Policies about place of delivery have tended to be formulated without either looking at existing evidence or doing new research into the relative safety for women and babies of delivery in different settings. This article reviews published research on the subject, and finds that many of the data required have not been collected. Furthermore, many analyses fail to take account of selection biases or differences in the birthweight distribution and the incidence of congenital malformations among babies born in different settings. Nevertheless, some tentative conclusions can be drawn. The available evidence does not support claims that, for the baby, the iatrogenic risks of obstetric intervention outweigh the possible benefits. At the same time, there is no evidence to support the claim that the shift to hospital delivery is responsible for the decline in perinatal mortality in England and Wales nor the claim that the safest policy is for all women to be delivered in hospital.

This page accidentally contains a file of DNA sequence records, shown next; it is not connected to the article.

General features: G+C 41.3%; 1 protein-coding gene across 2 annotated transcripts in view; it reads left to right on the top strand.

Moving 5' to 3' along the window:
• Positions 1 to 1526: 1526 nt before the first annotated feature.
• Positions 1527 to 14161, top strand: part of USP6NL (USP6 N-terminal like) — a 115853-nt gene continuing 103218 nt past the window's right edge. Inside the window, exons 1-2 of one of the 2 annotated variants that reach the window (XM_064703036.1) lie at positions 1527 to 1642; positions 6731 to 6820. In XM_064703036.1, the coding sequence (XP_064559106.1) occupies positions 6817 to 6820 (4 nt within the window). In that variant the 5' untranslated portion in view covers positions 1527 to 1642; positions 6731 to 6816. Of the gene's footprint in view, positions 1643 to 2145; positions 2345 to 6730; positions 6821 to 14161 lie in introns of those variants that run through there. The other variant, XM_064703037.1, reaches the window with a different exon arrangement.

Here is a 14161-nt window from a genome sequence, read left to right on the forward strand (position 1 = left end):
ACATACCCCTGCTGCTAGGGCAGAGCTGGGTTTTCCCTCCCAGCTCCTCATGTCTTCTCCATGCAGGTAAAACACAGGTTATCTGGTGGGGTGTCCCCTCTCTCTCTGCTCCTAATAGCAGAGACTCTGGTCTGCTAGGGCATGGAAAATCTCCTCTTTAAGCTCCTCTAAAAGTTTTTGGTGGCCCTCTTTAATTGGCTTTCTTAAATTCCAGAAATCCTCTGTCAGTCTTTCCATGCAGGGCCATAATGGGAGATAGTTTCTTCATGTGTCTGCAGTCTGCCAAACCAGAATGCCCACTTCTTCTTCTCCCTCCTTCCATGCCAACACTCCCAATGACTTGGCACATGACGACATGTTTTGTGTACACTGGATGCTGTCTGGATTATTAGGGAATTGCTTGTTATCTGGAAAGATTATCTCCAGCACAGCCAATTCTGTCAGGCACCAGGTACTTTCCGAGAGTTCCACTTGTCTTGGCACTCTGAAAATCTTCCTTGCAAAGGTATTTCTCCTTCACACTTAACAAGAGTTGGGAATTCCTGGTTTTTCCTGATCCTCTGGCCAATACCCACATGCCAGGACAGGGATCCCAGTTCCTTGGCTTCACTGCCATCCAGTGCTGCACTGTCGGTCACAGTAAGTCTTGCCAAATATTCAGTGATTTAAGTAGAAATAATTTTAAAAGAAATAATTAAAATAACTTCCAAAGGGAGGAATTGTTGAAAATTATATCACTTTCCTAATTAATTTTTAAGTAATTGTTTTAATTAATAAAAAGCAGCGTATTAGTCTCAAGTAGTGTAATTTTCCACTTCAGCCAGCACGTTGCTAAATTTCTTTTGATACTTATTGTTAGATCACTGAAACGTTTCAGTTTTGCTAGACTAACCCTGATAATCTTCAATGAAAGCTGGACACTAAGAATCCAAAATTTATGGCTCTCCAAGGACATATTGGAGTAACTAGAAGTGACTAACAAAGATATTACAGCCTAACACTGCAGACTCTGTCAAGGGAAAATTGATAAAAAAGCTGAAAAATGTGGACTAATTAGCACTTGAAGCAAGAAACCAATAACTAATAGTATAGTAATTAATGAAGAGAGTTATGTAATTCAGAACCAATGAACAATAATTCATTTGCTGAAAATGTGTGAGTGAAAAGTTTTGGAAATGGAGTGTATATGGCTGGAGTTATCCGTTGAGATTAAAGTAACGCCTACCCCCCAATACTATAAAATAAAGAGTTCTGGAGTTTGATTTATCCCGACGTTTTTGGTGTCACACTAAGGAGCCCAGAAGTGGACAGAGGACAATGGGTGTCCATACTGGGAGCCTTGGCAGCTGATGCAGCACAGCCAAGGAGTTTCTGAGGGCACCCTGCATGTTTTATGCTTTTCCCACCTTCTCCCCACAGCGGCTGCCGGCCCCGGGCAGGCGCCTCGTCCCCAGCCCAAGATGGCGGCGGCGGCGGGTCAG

|Translated title of the contribution||Place of delivery: a review|
|Pages (from-to)||675 - 683|
|Number of pages||9|
|Journal||BJOG: An International Journal of Obstetrics and Gynaecology|
|Publication status||Published - Jul 1986|